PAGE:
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Photograph: Graham Turner
Photograph: Graham Turner

What will London restaurants be like in the New Normal?

Experts weigh in on how the city’s eateries are going to have to adapt

By
Kate Lloyd
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What’s the first thing you’re going to eat at a restaurant as lockdown eases? Will it be one of Dishoom’s breakfast naans, oozing cream cheese and chilli jam? Will you over-stuff yourself with Gloria’s giant lemon meringue pie?

Back in March this was a hypothetical question, but suddenly things have got very, very real.

From Saturday July 4, London’s restaurants are able to open their doors again. The stipulations? Social-distancing measures must be in place, customers must remain one metre from each other and each table must sit six people or fewer. Those shifts – plus public nervousness – spell huge changes for the food industry. Especially here in London, a city of tiny restaurants: the vibey, cramped kind famous for counter seating and no bookings. What does the future spell for these spaces? How will they survive? What will eating out look like in the New Normal? 

The first thing to know is that not every restaurant will be opening this week (or even this month). Lots of spaces are choosing to keep their doors closed because of decreased footfall in their neighbourhood or difficulties operating under social-distancing measures.

Will Ellner from Bancone says he’s staying shut because ‘we can’t make the numbers work on having so few diners in and we believe perspex screens and a half-full restaurant will ruin the vibe’. Meanwhile, Sandra Leong from Old Chang Kee in the West End says that it’s not financially viable to open while the area is quiet. ‘While there are no workers, shoppers, tourists or theatregoers in town we’re going to stay closed,’ she says. ‘We’ll be keeping a beady eye on the footfall, waiting patiently for information.’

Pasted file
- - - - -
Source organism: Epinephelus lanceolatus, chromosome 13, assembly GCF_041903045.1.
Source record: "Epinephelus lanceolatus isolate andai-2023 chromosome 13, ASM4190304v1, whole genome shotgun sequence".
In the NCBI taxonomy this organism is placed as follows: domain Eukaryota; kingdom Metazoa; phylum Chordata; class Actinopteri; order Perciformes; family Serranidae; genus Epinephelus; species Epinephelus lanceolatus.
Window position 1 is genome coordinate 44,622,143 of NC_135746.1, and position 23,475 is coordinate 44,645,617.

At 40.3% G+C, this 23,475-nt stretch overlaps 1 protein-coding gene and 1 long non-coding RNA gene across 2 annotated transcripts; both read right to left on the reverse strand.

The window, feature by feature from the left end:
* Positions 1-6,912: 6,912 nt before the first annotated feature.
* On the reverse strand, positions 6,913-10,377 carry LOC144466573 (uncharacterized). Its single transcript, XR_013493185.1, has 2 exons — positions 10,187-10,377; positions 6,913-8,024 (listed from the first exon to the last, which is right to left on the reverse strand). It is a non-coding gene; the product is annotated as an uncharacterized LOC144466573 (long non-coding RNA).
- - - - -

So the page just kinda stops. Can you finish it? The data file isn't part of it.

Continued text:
Photograph: Jade Nina Sarkhel
Photograph: Jade Nina Sarkhel

Those that do open soon – from the grassroots indies to the fast-casual chains – will look and work differently to how they did in the Before Times. Wahaca, for example, is trialling opening three restaurants. Co-founder Mark Selby says that each will now feature metre seating gaps and hand-sanitising stations at the entrance. Sharing salsas will be removed from tables and waiting staff will pass food back to back to avoid contamination.

‘We’re also manically developing a payment method where people can order and pay on phones,’ says Selby. He explains that the chain’s plan is to offer customers two types of experience. One that will feel as normal as is safely possible and another for those who are more nervous, with enclosed seating and very little interaction with waiting staff. ‘We’ll have some spots that are secure,’ he says, ‘and others where rules are followed but it’s not an isolation ward. It’ll be very flexible.’

It’s not just Wahaca switching up the way service runs in the New Normal, everywhere will be adapting. The AA has even launched a Covid Confident certificate – a stamp of approval on health-and-safety awareness – to monitor this.

Some restaurants will be expanding their space by spreading the dining area outside. Brat is going to operate in Climpson's Arch. Meanwhile, Westminster City Council has approved plans for areas of Soho to be pedestrianised so that Londoners can eat and drink on the street. Gloria, Dishoom and Mangal 2 – all largely no-booking spots in the Before Times – are going to be reservations only, and many places are introducing time slots for diners.

Mangal 2, for example, announced on Instagram that previously there were 100 seats in the restaurant but now there’ll be only 30. Visitors will have to book 75-minute slots online in order to eat there.